The other incremental steps were in upward mobility: from no slippers to slippers, from a radio to a television to a video player to a cellphone; from a call-receiving cellphone to one that could store a hundred numbers; a laptop followed by a motorcycle. A home currently on rent in Chandausi would in time lead to the reality of the family’s own urban home, Ghanshyam’s own bedroom and toilet, space for his van. A house and a van, a house and a van: dreams of the future that hammered in his mind, allowing for no other. With not much depth to his English or to his knowledge, I wondered how far he could go to break class and knowledge barriers. Far, if he had someone who could work alongside him – a girlfriend, a wife – a woman who loved him and had a similar drive and ambition. Perhaps together they could get somewhere.
Ghanshyam’s mobile rang to the tune of the immortal love song, jab pyar kiya to darna kya. He turned his face away to respond with deliberate matter-of-factness, but giggled to the caller.
“Girlfriend?” I asked when he had finished.
He looked genuinely surprised, shook his head, giggled again.
He gave details of her easily. Her name was Radhika. Like him, she was also from a backward caste. He had known her for over three years. She had been his student at his first English coaching school at Chandausi. She was now a teacher in a private school in Moradabad. She called him Sir. So did the students at her school where he gave coaching classes in computer literacy. Radhika and he sent text messages to each other every day – proverbs, quotes for personality development, inspiring story snippets. They talked often, mostly on their mobiles, sometimes at her school and when he asked her to help with his institute’s events.
“She says she has changed a lot after she met me. She says I have changed her life. She says she has personality now – thanks to me,” Ghanshyam said, matter-of-factly.
“Do you love her?” I asked, equally matter-of-fact, hoping to jerk out of him a spontaneous response.
He did not look embarrassed, just surprised. He looked away blankly, and then giggled. “I cannot marry now,” he said, suppressing a giggle. “I must build a house, buy a van, think of adding another business. Then only I can love and marry.”
“But you can tell her your feelings, your plans,” I pressed. When I got no response, I said with deliberateness, “Or she may marry someone else”.
Again he looked surprised, giggled a little. “I don’t think she feels like that for me.”
“But you said she told you that you changed her life.”
“So? That does not mean love or anything. She is also making her life. Today even men from backward castes are looking for educated wives, working wives.”
“But is she the right girl for you?” I urged, suddenly aware of the importance of what I was asking him to admit.
“Yes,” he said unhesitatingly, then fell silent.
I met Radhika at a personality contest Ghanshyam organised a few months later where I was asked to be on the jury. Short, pretty and bespectacled, she had the same agile alertness as Ghanshyam. Assisted by a group of young men and women, she was obviously in charge. I observed her speaking to each contestant, confirming the facts of their background. She oriented them on the timing for their entrance on stage, the cues for their dance numbers and repartees, and how they should approach the jury for answering queries. She joked with the girl contestants who wore saris and jewellery as if dressed for their own weddings. She made all the announcements on stage, including the names of the semi-finalists, finalists and winners. And when it was obvious that they had run short of a winning sash, she stripped off a stage banner, stapled up the two ends and slipped it over the head of a beaming winner! When Ghanshyam introduced me to her, she smiled at me with the warmth of someone who had known me for a long long time!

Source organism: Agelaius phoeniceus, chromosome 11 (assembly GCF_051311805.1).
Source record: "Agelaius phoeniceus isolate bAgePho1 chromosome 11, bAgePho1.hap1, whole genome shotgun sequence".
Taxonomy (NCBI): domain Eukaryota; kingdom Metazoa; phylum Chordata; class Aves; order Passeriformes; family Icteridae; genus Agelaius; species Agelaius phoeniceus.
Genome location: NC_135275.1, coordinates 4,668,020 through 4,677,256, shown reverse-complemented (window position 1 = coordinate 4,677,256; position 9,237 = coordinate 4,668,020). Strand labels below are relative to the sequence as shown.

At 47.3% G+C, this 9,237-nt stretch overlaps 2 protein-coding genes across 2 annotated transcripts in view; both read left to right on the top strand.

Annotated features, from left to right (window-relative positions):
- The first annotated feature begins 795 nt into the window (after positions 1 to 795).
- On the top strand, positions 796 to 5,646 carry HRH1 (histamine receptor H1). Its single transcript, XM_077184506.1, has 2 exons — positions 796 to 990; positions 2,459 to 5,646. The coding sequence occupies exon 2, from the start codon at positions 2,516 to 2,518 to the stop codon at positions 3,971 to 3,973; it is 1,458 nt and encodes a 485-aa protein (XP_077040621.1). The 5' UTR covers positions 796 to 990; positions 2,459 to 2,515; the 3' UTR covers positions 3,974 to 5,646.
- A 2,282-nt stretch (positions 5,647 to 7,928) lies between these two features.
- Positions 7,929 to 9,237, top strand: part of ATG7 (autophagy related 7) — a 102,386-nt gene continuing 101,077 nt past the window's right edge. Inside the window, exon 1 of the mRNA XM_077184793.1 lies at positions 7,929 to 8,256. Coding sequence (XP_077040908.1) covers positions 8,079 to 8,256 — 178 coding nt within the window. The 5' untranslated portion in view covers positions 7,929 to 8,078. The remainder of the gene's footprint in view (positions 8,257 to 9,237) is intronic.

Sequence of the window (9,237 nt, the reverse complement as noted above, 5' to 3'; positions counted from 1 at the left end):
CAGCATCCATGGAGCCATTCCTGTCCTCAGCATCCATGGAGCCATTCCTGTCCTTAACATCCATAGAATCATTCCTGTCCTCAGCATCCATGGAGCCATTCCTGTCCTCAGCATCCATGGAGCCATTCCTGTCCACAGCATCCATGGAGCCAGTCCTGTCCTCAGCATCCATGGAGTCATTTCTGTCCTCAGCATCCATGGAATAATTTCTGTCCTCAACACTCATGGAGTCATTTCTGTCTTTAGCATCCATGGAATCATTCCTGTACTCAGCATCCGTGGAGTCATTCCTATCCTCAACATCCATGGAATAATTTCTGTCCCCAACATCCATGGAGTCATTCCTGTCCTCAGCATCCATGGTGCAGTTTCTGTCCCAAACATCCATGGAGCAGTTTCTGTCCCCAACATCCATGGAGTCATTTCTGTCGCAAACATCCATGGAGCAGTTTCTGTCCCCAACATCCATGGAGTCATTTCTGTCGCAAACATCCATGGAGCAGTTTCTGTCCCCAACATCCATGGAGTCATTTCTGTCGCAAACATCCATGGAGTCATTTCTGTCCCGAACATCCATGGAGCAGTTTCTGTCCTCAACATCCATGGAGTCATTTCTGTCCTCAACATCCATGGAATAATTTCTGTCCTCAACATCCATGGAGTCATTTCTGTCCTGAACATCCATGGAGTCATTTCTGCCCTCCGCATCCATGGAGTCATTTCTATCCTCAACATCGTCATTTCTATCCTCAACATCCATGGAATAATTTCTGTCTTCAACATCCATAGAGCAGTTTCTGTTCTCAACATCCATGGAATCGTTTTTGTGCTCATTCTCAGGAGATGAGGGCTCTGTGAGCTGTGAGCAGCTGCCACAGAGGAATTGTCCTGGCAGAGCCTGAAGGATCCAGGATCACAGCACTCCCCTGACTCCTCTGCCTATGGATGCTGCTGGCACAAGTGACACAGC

Over the next few months, we met on and off at Ghanshyam’s institute. Off stage, she was shy and did not speak much. It was obvious to me that she adored Ghyanshyam, though played as matter-of-fact as he did. Only their giggles escaped their masks of indifference. Meanwhile Ghanshyam’s business expansion dream was coming true. By paying a licensing fee, he had bought the franchise of a computer company to offer an online English language software module to student users. As I waited for him one evening at his institute, Radhika came in, aware of the fact that I was in Moradabad.
She came quickly to the point: “My parents have found a boy for me. Our horoscopes are being matched,” she said, her voice edgy, yet dull. She took off her spectacles to wipe them with the same edgy dullness.
The shock I felt at her words was unexpected. “Where is the boy working?” I asked hopefully. Maybe he had a good office job in a town like Rudrapur or a big city like Lucknow, even Delhi. Maybe she would be okay. Ghanshyam had obviously not spoken to her of his plans, his plans for both of them. I saw he had not found the depth to factor in anything more than a van and a house into his life. Maybe it was my view that lacked understanding – the understanding that for Ghanshyam love was a luxury, not a need even if it had the potential to spur his life.
“He is part of the family trade,” responded Radhika. “Making and selling gajak in Chandausi, for export. In their family, women don’t work. They say they don’t need to.” She had finished wiping her spectacles. She pushed them roughly back onto her forehead, bent to pick up her bag, swept low to touch my feet and swiftly left.
I did not wait for Ghanshyam. I left too, my heart heavy with regret.
It was Ghanshyam who came to me a fortnight later, unannounced. His face looked shattered. “Radhika has left me. She has got engaged,” he announced expressionlessly.
I let him weep, quietly at first and then with great gulping sobs. His shoulders sloped in desolation. By the time he left, his shoulders had squared and there was a familiar spring to the way he swung his backpack onto his shoulder. It was Radhika who had been the image of complete devastation.